Nothing like a summer camp

The flood water has split Pibor in two, making what was dryland a busy port

Helene Sandbu Ryeng
A boy in a canoe
22 September 2020

The Pibor River is normally curving into Pibor town before it makes a new turn to the east, but this year the curve is more of the wide ones you see in car drifting competitions. The water has continued into the town submerging houses, roads and markets and has split the town in two, making it difficult for people to reach the main market in town.

UNICEF South Sudan/Ryeng


By first sight, it can look like a summer camp with children canoeing as their day activity. In reality, this has become one of the busiest ports in Pibor. For 30 SSP [ 6 cents based on today's exchange rate] you can cross to the other side where the main market is.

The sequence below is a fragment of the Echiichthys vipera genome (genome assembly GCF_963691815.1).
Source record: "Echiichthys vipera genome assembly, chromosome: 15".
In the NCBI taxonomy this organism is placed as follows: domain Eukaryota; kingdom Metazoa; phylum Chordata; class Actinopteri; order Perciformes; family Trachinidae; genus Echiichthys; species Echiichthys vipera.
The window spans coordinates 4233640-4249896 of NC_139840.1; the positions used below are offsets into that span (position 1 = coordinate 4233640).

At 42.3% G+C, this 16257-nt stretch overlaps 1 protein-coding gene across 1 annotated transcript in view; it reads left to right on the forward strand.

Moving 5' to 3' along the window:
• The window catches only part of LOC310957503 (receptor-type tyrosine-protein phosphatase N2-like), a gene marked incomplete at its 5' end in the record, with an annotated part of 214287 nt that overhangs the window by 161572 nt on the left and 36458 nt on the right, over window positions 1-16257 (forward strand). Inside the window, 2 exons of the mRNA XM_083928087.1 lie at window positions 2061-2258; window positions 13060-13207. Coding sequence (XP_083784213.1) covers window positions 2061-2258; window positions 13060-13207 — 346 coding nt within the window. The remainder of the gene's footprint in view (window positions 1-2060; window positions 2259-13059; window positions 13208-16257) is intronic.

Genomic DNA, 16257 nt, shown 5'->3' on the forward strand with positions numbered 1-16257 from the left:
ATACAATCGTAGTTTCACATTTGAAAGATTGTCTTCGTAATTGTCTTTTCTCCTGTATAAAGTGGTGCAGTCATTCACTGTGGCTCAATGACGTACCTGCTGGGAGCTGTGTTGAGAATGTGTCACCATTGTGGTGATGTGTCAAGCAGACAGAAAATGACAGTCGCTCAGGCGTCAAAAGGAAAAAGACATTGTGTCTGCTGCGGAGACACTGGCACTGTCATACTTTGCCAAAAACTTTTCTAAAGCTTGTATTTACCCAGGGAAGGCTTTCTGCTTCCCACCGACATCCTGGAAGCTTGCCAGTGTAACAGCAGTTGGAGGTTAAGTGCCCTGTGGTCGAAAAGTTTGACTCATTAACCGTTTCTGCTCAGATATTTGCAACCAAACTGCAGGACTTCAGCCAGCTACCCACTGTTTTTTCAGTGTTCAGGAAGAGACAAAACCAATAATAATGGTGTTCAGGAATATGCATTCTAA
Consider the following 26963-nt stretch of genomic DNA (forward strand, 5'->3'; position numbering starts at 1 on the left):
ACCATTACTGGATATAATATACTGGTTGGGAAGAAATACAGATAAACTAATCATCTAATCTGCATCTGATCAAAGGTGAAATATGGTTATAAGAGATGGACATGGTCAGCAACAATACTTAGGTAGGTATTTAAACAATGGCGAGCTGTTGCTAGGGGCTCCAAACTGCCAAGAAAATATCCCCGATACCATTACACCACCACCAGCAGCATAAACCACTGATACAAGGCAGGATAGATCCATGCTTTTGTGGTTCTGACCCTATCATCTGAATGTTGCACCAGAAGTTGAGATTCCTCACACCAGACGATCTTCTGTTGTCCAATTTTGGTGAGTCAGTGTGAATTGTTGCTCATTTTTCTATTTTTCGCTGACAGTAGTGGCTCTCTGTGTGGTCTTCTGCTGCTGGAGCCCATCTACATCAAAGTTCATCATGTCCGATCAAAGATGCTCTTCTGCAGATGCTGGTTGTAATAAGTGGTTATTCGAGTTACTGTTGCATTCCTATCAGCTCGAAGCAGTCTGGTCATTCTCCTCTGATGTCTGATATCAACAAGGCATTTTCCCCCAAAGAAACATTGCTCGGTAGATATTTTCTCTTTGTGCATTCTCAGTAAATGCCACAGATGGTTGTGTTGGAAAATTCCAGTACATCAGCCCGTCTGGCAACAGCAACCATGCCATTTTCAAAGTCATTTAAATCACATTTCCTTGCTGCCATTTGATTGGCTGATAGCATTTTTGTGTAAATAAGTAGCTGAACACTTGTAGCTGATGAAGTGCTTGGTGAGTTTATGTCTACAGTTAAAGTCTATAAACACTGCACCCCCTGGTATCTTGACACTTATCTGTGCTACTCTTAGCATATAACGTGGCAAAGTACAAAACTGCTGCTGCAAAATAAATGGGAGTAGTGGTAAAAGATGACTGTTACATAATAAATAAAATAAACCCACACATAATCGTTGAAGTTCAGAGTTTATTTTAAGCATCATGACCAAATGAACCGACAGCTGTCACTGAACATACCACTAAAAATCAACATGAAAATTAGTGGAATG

children on a makeshift raft

Others are fixing their own transportation..


two people in a canoe

The seasonal rain is causing floods every year, but the last few years the flooding has been more severe, reaching a peak in 2019. The water levels are still increasing in Pibor and the weather forecast is promising rain throughout November. How far the water will go this year, no one knows.

580,000 people in South Sudan are affected by this year's flooding, with Upper Nile, Lakes and Jonglei where Pibor is situated being the most affected areas.


two boys paddeling

UNICEF is responding in the flooded areas with clean water, improved sanitation and hygiene being the first priority. Furthermore, UNICEF is working with nutrition and health partners to ensure continuation of services as many health and nutrition centres are flooded and makeshift arrangements must be made. Around Pibor there used to be 16 nutrition centres, now there is only one in a tent provided by UNICEF.

UNICEF's ability to respond to sudden onset crises is much thanks to our donors responding to our humanitarian action for children appeal, such as the Government of Belgium, Germany and Sweden.